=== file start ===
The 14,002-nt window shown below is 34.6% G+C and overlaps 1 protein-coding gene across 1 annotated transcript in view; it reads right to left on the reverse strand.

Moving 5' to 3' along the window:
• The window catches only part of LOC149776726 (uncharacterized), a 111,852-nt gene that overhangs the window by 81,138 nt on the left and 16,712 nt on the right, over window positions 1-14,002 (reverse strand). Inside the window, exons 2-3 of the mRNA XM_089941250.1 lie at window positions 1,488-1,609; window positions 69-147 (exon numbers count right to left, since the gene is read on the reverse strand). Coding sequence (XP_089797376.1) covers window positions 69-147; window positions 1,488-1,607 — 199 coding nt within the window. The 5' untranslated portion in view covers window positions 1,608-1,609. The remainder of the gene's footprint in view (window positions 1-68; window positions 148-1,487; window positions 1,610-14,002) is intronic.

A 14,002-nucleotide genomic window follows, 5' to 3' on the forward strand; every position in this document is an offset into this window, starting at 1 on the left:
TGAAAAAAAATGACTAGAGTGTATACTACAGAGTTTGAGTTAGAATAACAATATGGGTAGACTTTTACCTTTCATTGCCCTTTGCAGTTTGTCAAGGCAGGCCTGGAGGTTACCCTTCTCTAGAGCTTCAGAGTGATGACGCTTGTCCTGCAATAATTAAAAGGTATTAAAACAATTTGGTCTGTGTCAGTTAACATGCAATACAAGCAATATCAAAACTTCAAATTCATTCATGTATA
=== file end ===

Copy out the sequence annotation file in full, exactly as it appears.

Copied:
The 14,002-nt window shown below is 34.6% G+C and overlaps 1 protein-coding gene across 1 annotated transcript in view; it reads right to left on the reverse strand.

Moving 5' to 3' along the window:
• The window catches only part of LOC149776726 (uncharacterized), a 111,852-nt gene that overhangs the window by 81,138 nt on the left and 16,712 nt on the right, over window positions 1-14,002 (reverse strand). Inside the window, exons 2-3 of the mRNA XM_089941250.1 lie at window positions 1,488-1,609; window positions 69-147 (exon numbers count right to left, since the gene is read on the reverse strand). Coding sequence (XP_089797376.1) covers window positions 69-147; window positions 1,488-1,607 — 199 coding nt within the window. The 5' untranslated portion in view covers window positions 1,608-1,609. The remainder of the gene's footprint in view (window positions 1-68; window positions 148-1,487; window positions 1,610-14,002) is intronic.

A 14,002-nucleotide genomic window follows, 5' to 3' on the forward strand; every position in this document is an offset into this window, starting at 1 on the left:
TGAAAAAAAATGACTAGAGTGTATACTACAGAGTTTGAGTTAGAATAACAATATGGGTAGACTTTTACCTTTCATTGCCCTTTGCAGTTTGTCAAGGCAGGCCTGGAGGTTACCCTTCTCTAGAGCTTCAGAGTGATGACGCTTGTCCTGCAATAATTAAAAGGTATTAAAACAATTTGGTCTGTGTCAGTTAACATGCAATACAAGCAATATCAAAACTTCAAATTCATTCATGTATA